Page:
The upcoming show at Irvine Fine Arts Center will include: take-away artist books and print ephemera, works on paper, photography, neon, and a site-specific installation. Examining the intersection of public memory and private history as traced through positions of ownership, images drift between exterior/interior space, and narrative/dialogue. Y(OURS) asks us to re-examine our collective consciousness, positing that what is privately possessed is not separate from what is publically governed. T he exhibition aims to exploit the porous nature of representation mediated through documents, notations, and phenomena. This triangulation acts as a repository for the human experience. While there are numerous take-away features, the collaborative publication [also titled] Y(OURS), will be an essential part of the show.
How did you become interested in “conversations?”
I have wanted to work collaboratively for years, but realizing IFAC would provide a context for a publication was pivotal. The intent to distribute through Y(OURS) was aligned with my questioning of authorship and ownership; it was an opportune moment to develop a larger discourse outside my own. I am surrounded by brilliant individuals and have endless respect for their ethics, ideologies, interests, and differences. Being able to share a discussion with them about something [possession] we are all in constant negotiation with is a privilege. To borrow from my preface, ‘In seeking the lenses of others, we open our sight and arrive at a new site – an unfamiliar location … beyond the conception of the right to own anything exists a shared coordinate, a place where personal identity is only known within a communal topography.’
Y(OURS) the publication features: Rachel Arena, Kevin Berry, Rob Brown, Lindsay Buchman, David DiLeo, Leyla Marandi, Matt Neff, Heather M. O’Brien, Haigen G. Pearson, and Kaitlin Kylie Pomerantz.
Do certain themes occur/reoccur in your work?
Absolutely, yes—time, place, and language as a subset seem to be recurring. I’ve also contended in-depth with architectonic space. Specific structural elements recirculate: doorways, windows, and mailboxes. The index/archive has been an ongoing survey of information, yet the approach to conveying concepts has taken many forms. Most recently, text and image have become composite metaphors—somewhere between an open dialogue and a cataloged history. Over the last 5 years, writing has surfaced as a central priority, currently weaving itself through various iterations of print-based media.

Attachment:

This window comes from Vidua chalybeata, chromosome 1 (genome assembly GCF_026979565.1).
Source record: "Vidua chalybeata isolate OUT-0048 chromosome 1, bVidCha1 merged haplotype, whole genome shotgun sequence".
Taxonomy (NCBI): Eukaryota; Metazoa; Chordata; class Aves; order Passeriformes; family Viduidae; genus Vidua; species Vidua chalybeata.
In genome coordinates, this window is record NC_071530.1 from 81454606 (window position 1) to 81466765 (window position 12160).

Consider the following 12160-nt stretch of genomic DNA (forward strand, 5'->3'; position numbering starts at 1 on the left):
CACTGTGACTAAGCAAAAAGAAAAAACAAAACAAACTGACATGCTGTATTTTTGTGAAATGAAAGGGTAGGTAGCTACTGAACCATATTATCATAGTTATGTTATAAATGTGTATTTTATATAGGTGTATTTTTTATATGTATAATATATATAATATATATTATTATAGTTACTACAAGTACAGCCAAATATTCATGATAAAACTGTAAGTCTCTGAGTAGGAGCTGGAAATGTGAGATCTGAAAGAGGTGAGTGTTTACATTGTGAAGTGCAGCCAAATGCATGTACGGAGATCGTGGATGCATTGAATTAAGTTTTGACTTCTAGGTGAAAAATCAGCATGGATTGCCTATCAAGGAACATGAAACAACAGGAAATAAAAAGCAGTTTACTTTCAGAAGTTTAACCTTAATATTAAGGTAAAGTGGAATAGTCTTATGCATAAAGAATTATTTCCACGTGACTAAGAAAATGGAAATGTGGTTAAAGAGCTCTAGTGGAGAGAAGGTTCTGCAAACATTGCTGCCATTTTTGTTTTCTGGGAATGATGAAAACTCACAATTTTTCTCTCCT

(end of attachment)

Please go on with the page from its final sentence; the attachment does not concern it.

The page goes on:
What do you read, listen to, or look at to fuel your work and find inspiration?
The conversations surrounding me are most inspiring, as my interest in communication is at the core of my work. In contrast, I read mostly artists’ books, art historical texts, media, feminist, and literary theory, and various threads of continental philosophy, which just leads to an endless pile of books on my desk. Hito Steyerl’s, The Wretched of the Screen is my favorite read from last year, and I’m currently working through Hans Belting’s, An Anthropology of Images: Picture, Medium, Body. Currently listening to: Aretha Franklin, Cat Power, The Velvet Underground, and Handsome Boy Modeling School. Looking at: Sophie Calle, Felix Gonzalez-Torres, and Zoe Leonard.
What new projects do you have planned and where can we find your work?
My solo exhibition, Y(OURS), will be on view at the Irvine Fine Arts Center from February 13 – April 16, 2016. The opening reception will be held Saturday, February 13, 4-6pm, and an artist talk and book panel will take place on Saturday, April 9, 3-4pm. The entirety of the show is new work, which will likely lead to additional artist books mid-year. I will also have work included at the Armory Center for the Arts from February 20 – March 26, 2016. The exhibition, Tight Squeeze, is a fundraising event for Los Angeles County High School for the Arts – an incredible LA institution where I formerly taught. In spring, I will be collaborating with Todd Smith of Press Works to produce an edition of monoprints, which will be available at: www.pressworksart.com
Current and future projects can be viewed at: www.lindsaybuchman.com